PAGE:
Even worse, according to Kardaras game developers increasingly rely on tests to measure dopamine and adrenaline levels in order to make games as addictive as possible. As a result, kids tend to become "uninterested and uninteresting", says Kardaras, only driven by the "perpetual need to be stimulated and entertained" by their digital devices. "Bored and boring, they lack a natural curiosity and a sense of wonder and imagination that non-screen kids seem to have. They don't know—or care to know—about what was happening around them in the world."


Our brains help us navigate by using a compressed code for what we see when we move

A new study authored by yours truly and published in the Journal of Neuroscience suggests that MSTd, a brain area dedicated to visually guided navigation, might use a highly efficient code to represent all the motions we could encounter while moving, so that we always know—with minimal effort—where we are and where we are going.

MSTd does this by learning the statistics of the motion we see when we move, and by subsequently identifying a small number of very "telling" features that together describe self-motion both accurately and efficiently.

More details can be found in this blog post. Let me know what you think!



Researchers from the Johns Hopkins University have discovered the brain's "physics engine", which comes alive when people watch physical events unfold. This engine is not in the brain's vision center, but in a set of regions devoted to planning actions, suggesting the brain performs constant, real-time physics calculations so people are ready to catch, dodge, hoist or take any necessary action, on the fly. (via ScienceDaily)

French company Pixium Vision has gained the CE Mark Approval for its IRIS II retinal prosthesis, a device targeted to restore vision in people blinded by retinal disease. Analogous to a cochlear implant, the device works by translating visual input from a bio-inspired camera into small electrical pulses that are used to stimulate remaining bipolar cells in the human eye. Pixium Vision is now the third company to begin commercialization of a retinal implant-based artificial vision system, joining Second Sight and Retina Implant AG. (via MarketScope)

Dreamless sleep might store the day's sensory experiences, suggests a new mouse study from the RIKEN Brain Science Institute. Their finding suggests that it is not sleep per se that is needed for consolidation of perceptual memory, but rather the coordinated activation of a particular brain circuit. Thus, artificially stimulating the brain using magnets or electrodes could enhance memory processing in people with memory deficits due to sleep disorders. (via NeuroscienceNews)

Based on subject reports from near-death experiences, researchers from the University of Vienna have put forward the idea that the mind may function independently of its physical substrate, the brain. If the mind is just a function of the brain, it stands to reason that the worse the brain is injured, the worse the mind would function. While this is what much of current brain research is finding, a body of evidence exists suggesting otherwise: under extreme circumstances, such as close to death, the mind may function well—or even better than usual—when the brain is impaired. (via EpochTimes)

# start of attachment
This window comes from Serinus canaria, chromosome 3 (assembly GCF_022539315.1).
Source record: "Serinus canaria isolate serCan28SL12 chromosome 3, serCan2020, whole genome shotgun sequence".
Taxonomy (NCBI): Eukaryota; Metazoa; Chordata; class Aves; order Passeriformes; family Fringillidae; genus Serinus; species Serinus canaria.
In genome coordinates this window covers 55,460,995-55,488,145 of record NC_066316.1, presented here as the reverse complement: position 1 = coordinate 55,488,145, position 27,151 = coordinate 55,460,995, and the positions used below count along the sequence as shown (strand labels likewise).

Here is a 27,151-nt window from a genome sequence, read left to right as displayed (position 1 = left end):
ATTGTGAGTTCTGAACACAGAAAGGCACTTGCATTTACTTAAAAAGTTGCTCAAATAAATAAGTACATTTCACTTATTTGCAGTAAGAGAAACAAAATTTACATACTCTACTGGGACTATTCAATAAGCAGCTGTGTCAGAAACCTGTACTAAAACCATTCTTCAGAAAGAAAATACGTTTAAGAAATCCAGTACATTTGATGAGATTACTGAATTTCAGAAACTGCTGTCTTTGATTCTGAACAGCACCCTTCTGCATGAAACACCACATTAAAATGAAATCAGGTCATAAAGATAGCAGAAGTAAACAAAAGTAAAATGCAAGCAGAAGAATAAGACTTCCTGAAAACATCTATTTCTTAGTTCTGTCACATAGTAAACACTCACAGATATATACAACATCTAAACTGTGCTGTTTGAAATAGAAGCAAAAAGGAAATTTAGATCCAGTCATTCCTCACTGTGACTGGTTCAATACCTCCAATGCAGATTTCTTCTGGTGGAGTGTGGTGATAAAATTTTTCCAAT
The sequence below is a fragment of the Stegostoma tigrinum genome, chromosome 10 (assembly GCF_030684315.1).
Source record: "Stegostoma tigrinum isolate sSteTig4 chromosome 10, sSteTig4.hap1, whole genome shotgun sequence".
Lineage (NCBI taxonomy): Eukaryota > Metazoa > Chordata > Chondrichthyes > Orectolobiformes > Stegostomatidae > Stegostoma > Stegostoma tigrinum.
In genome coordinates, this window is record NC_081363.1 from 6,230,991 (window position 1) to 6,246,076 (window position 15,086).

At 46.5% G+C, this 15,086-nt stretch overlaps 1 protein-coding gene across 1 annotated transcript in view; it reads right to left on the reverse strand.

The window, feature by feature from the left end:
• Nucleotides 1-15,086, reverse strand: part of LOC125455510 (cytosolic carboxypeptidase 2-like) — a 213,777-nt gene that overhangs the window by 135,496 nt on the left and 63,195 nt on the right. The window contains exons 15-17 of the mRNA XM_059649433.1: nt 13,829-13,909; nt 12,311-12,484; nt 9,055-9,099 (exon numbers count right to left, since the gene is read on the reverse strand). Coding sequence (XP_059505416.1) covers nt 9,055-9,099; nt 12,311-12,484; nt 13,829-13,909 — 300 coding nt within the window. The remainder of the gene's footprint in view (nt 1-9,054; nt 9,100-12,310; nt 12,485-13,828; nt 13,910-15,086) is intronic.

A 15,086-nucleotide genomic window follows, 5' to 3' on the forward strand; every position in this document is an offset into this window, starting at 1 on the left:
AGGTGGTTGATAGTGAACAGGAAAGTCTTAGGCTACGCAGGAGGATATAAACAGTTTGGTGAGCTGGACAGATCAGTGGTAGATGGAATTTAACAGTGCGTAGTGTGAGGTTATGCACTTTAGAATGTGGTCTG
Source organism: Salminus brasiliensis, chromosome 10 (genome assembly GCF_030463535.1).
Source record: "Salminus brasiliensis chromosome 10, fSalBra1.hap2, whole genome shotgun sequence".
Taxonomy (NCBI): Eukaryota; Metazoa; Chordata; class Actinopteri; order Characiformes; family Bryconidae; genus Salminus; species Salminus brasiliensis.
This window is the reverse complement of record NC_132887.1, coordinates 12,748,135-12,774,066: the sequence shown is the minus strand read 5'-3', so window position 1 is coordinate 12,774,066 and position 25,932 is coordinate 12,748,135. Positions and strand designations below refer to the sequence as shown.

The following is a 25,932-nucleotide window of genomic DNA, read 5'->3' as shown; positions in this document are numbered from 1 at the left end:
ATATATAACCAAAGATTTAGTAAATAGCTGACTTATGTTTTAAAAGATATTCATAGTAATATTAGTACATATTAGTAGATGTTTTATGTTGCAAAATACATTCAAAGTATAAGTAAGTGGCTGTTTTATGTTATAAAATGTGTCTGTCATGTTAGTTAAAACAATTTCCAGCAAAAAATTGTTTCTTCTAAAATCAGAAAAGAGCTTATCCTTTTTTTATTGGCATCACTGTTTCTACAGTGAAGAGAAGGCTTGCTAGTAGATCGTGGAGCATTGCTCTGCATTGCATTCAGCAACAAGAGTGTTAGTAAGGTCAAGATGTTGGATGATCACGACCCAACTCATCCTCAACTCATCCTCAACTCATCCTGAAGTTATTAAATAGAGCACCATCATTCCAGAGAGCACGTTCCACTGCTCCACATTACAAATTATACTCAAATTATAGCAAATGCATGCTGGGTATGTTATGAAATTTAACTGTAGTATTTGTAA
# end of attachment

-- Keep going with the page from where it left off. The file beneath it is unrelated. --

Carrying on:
A new UC San Francisco study shows that specialized brain cells in mice "predict" the hydrating effects of drinking, deactivating long before the liquids imbibed can actually change the composition of the bloodstream. The results stand in stark contrast to current views of thirst regulation, which hold that the brain signals for drinking to stop when it detects liquid-induced changes in blood concentration or volume. (via NeuroscienceNews)

A new study from MIT revealed that the visual word form area (VWFA) in children is pre-wired to other parts of the brain in a way that makes it ideally suited to become devoted to reading—even before children know how to read. Because reading is a skill unique to humans that developed about 5,400 years ago, it is thought that evolution would not have enough time to reshape the brain accordingly. Still unknown is how and why the brain forms those connections early in life. (via NeuroscienceNews)

Researchers at Boston University and the NYU Medical Center have us once again question the well-established notion that there are two distinct visual processing streams in the brain—a "what" pathway that distinctly processes object cues, and a "where" pathway that distinctly processes spatial cues. Instead, they found that both streams encode both object and spatial information but distinctly organize memories for objects and space. Specifically, perirhinal cortex and lateral entorhinal cortex represent objects and, within the object-specific representations, the locations where they occur. Conversely, medial entorhinal cortex represents relevant locations and, within those spatial representations, the objects that occupy them. (Journal of Neuroscience)

Researchers at the University of Bristol, UK have found that acetaminophen (aka paracetamol), a commonly used pain medication, is associated with an increased risk of behavioral problems in offspring when taken during pregnancy. Prenatal maternal acetaminophen was linked to conduct problems, hyperactivity, and emotional symptoms in children. (via NeuroscienceNews)